Projects I am currently working on:
- CognitiveAR: Smart-City-Scale Cognitive Assistance
- EdgeRun: Edge Computing & Analysis Platform
- EMMA: Elastic MQTT Middleware
- MC2: Mini Computer Cluster
- CPS/IoT Ecosystem Cloud
CognitiveAR: Smart-City-Scale Cognitive Assistance
CognitiveAR is an end-to-end platform for enabling urban cognitive assistance applications using AR wearables. Imagine you are riding your bike wearing AR glasses. The glasses provide a head-up display (HUD) giving you information about the route, but also shows you the bounding boxes of cars and other cyclists in close proximity, that may not be in your field of view. Enabling these types of applications, that perform object detection on the glasses’ video feed, or access real-time access to sensor data from the environment, require a scalable edge computing platform.
We are developing a prototype for a smart city edge compute node that incorporates sensors, environmental context, and can be deployed in urban areas (2). We then leverage EdgeRun as the computing fabric (1) to deploy and operate AI services at the edge (1b) on the decentralized infrastructure (2). It uses EMMA to facilitate real-time device-to-device communication between glasses (3) and the edge node (2). We provide a set of AR device specific client libraries (3) to enable the seamless integration of our system with AR apps (4).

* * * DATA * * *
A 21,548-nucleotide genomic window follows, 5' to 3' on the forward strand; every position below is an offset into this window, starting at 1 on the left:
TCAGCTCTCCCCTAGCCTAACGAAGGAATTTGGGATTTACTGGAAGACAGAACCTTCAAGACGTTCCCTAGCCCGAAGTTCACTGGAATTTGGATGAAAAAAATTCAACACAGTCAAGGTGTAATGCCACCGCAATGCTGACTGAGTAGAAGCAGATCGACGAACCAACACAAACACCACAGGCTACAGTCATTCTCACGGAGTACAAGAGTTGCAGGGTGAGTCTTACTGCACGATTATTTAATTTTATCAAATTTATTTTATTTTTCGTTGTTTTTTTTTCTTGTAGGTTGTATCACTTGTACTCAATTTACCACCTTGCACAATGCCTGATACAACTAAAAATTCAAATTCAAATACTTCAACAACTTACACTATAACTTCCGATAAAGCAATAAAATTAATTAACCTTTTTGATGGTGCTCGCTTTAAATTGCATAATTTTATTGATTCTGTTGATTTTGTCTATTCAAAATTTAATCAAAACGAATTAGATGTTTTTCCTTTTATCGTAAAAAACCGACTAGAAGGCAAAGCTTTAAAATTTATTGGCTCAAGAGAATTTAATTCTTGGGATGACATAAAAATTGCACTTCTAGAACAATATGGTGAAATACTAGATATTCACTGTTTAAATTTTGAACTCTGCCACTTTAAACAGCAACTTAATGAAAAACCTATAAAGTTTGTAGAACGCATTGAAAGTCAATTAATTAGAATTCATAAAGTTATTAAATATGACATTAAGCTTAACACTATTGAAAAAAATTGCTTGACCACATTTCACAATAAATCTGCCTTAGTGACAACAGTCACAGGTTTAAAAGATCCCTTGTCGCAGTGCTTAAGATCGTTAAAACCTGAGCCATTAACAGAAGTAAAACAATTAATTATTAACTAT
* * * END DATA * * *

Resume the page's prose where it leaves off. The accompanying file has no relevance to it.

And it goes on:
CognitiveAR has been funded by a Netidee 2020 project grant.
EdgeRun: Edge Computing & Analysis Platform
EdgeRun is a platform for edge computing. It is built around the idea of serverless edge computing, i.e., treating geo-distributed networked compute devices as a transparent compute fabric. Operational mechanisms from cloud computing, such as scheduling or auto-scaling, have several limitations when used in heterogeneous infrastructure scenarios. Operating data-intensive application, such as machine learning workflows, is particularly difficult. EdgeRun aims to address these issues, and provides an ecosystem of tools for analysing such systems.
EdgeRun comprises various loosely coupled components and tools. The core platform, tau is built on Kubernetes and OpenFaaS. At the heart sits a custom scheduler for edge-based serverless workloads called Skippy. For evaluating the scheduler, we have built a simulator using SimPy that simulates container-based severless environments called FaaS-Sim. To evaluate under different system parameters, we developed ether, an edge topology synthesizer.